The Personal Democracy Forum is reporting that the San Francisco Board of Supervisors will be voting on a local law that requires “local bloggers to register with the city Ethics Commission and report all blog-related costs that exceed $1,000 in the aggregate.”
The author of the piece claims that the city ordinance will require all online pages “that mention candidates for local office that receive more than 500 hits will be forced to pay a registration fee and will be subject to website traffic audits.”
However, not everyone agrees that this vote is as anti-blogger as it first sounds. Chris Nolan believes that while the law is poorly written, the core idea is sound that bloggers who receive money from a local candidate to write about them on their site should be compelled to openly disclose those payments to the local election board, and that they should be treated like any other commercial outlet receiving money to promote a candidate, rather than simply free press.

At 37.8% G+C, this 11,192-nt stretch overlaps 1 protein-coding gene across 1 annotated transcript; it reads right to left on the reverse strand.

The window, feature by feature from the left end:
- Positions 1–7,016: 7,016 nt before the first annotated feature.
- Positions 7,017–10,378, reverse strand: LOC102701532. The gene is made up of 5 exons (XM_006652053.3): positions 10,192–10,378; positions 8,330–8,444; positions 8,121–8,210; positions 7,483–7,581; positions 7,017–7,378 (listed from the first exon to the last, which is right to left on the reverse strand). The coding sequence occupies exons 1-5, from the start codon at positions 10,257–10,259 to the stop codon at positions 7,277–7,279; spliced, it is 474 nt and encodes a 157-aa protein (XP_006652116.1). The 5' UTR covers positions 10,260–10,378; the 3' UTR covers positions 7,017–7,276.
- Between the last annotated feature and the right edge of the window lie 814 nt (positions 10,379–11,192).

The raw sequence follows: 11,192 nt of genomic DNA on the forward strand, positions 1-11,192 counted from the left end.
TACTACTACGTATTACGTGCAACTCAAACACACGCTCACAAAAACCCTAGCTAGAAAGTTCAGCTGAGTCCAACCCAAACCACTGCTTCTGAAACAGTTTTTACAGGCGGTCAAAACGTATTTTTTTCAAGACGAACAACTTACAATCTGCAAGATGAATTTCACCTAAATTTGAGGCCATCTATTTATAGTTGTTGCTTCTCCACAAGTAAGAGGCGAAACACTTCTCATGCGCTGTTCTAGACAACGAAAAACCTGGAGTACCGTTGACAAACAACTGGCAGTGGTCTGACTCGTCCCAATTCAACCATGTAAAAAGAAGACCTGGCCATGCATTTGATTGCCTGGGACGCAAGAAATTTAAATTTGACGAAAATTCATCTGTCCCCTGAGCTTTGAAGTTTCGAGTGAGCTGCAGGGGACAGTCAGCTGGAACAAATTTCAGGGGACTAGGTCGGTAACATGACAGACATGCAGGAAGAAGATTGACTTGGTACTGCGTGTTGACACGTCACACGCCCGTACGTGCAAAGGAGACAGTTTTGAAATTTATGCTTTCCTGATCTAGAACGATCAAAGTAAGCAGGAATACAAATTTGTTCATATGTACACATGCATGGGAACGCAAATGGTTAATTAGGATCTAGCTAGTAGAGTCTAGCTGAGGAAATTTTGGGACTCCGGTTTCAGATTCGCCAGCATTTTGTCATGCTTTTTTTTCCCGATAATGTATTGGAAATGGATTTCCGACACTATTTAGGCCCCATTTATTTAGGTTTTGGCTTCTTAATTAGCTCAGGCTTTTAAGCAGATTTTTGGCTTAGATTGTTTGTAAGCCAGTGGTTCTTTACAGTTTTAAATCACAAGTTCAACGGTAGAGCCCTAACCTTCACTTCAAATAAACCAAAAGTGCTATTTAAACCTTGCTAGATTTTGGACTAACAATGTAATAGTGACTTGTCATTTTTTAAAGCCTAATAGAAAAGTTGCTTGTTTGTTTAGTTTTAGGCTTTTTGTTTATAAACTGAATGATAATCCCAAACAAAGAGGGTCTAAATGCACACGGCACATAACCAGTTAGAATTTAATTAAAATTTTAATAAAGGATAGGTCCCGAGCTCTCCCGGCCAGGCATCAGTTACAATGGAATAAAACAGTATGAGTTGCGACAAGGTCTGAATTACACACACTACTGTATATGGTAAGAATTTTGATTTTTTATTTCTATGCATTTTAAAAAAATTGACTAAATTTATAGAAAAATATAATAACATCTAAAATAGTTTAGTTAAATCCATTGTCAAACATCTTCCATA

From reading these sites, it certainly appears to be a nasty little mess brought on by recent elections in which blogs and other online forums played a key role in the results. It will be interesting to see how this plays out, especially since national politics made good use of similar blogs in the last presidential election and how little regulation there is separating the honest protection of freedom of speech from paid-for online political mouthpieces.